Roland Systems Group Now Shipping the R-1000 48-Track Recorder, Player

Oct 5, 2011 1:48 PM


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photo of Roland R-1000

Roland Systems Group in Bellingham, Wash., is now shipping the R-1000 ($TBA) 48-track recorder/player through its network of authorized resellers. The R-1000 is a stand-alone, dedicated recorder/player designed to work with the Roland V-Mixing System in any live event or production.

Users can set up and control the R-1000's parameters directly from any V-Mixer or through the PC/Mac control utility (R-1000 RCS). Additionally, the Roland S-MADI REAC MADI Bridge allows users to connect the R-1000 to any digital console that has MADI output capabilities.

The R-1000 can capture up to 48 channels of discrete audio as separate Broadcast WAV files. It can play back selected channels to augment a live performance or can serve as a multichannel playback deck in a theater or amusement park application. Users can sync two units together for 96 channels or sync to video with SMPTE (LTC) or via black burst.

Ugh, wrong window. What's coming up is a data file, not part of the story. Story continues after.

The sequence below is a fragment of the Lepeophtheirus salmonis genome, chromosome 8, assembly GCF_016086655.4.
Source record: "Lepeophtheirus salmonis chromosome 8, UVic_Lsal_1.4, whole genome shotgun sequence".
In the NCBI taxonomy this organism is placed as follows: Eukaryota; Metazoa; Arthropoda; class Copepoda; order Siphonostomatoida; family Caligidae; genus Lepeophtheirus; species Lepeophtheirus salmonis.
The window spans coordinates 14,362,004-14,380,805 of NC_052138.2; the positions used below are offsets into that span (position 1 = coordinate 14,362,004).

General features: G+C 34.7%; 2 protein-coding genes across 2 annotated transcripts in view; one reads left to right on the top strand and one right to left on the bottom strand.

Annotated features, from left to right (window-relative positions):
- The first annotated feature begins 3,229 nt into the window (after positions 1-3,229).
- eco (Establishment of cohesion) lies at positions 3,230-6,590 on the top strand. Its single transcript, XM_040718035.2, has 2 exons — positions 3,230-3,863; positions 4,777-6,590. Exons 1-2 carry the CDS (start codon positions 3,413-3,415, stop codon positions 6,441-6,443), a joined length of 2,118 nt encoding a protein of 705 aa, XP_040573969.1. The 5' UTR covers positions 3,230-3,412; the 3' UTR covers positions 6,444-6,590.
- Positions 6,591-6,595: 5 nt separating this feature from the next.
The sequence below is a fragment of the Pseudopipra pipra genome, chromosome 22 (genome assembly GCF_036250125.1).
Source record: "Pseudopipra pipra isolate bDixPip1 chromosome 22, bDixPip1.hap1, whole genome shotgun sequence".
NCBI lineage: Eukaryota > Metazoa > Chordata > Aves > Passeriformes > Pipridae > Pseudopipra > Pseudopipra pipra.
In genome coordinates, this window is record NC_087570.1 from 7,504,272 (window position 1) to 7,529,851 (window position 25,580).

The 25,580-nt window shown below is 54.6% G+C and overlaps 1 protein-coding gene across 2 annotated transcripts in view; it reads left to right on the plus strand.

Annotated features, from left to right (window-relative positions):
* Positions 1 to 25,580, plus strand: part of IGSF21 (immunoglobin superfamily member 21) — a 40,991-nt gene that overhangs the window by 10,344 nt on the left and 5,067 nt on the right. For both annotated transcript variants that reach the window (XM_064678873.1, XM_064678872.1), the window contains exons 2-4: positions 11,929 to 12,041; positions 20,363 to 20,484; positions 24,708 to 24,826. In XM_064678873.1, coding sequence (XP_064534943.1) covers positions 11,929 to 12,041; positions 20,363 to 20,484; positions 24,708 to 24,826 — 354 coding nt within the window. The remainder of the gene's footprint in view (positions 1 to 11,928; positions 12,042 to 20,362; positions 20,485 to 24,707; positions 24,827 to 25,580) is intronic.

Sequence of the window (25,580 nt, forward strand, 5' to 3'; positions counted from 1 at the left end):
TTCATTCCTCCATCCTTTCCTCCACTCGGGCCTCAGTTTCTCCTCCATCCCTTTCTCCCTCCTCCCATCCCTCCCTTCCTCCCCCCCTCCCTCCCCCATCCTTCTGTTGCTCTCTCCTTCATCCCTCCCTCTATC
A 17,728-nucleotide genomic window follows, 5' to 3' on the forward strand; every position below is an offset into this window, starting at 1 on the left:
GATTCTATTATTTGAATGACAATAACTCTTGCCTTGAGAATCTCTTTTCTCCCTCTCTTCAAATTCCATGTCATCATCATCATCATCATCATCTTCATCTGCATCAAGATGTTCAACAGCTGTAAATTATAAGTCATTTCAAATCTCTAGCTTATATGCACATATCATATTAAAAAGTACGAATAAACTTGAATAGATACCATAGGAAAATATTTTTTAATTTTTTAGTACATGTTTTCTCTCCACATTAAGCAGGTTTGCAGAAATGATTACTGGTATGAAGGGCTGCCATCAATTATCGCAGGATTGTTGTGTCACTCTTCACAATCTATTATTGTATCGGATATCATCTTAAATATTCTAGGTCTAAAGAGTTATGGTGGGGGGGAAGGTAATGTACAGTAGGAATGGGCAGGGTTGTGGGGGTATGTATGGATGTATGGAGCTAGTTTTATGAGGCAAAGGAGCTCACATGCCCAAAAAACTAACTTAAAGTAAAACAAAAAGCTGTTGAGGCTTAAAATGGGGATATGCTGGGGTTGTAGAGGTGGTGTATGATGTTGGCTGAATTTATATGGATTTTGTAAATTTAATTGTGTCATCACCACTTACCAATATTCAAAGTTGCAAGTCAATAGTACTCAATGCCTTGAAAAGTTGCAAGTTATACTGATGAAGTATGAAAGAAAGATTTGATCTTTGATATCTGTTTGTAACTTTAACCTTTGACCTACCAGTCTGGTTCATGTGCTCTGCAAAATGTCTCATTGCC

All files are stored on the included 500 GB removable hard disk drive (HDD). Material can also be transferred via USB to a connected drive.

Virtual rehearsals are now possible when the R-1000 is integrated with a Roland V-Mixer Digital Console. Using a song previously recorded on the R- 1000, simply switch to playback mode and all the sources play back through the appropriate channels on the console. During playback, users can adjust the console's preamp gains and set compression, EQ, monitors and effects.

Setup and configuration is accomplished using the color LCD touch panel on the front panel or with the PC/Mac Remote Control software via a USB connection.

The R-1000 is based on REAC and uses Cat-5 or Cat-6 (Ethernet/LAN) cable instead of analog snakes.

The R-1000 captures the converted sound connected to the Roland Digital Snake Systems. Analog inputs and high-quality mic preamps are located close to the source, where audio is immediately converted to 24-bit digital streams and sent over Ethernet. Using REAC (Roland Ethernet Audio Communication), the digital audio signal is transferred throughout the complete system path en route to the R-1000 hard drive and then back to any outputs and on to limitless split positions.

Find out more information about the Roland Systems Group R-1000.

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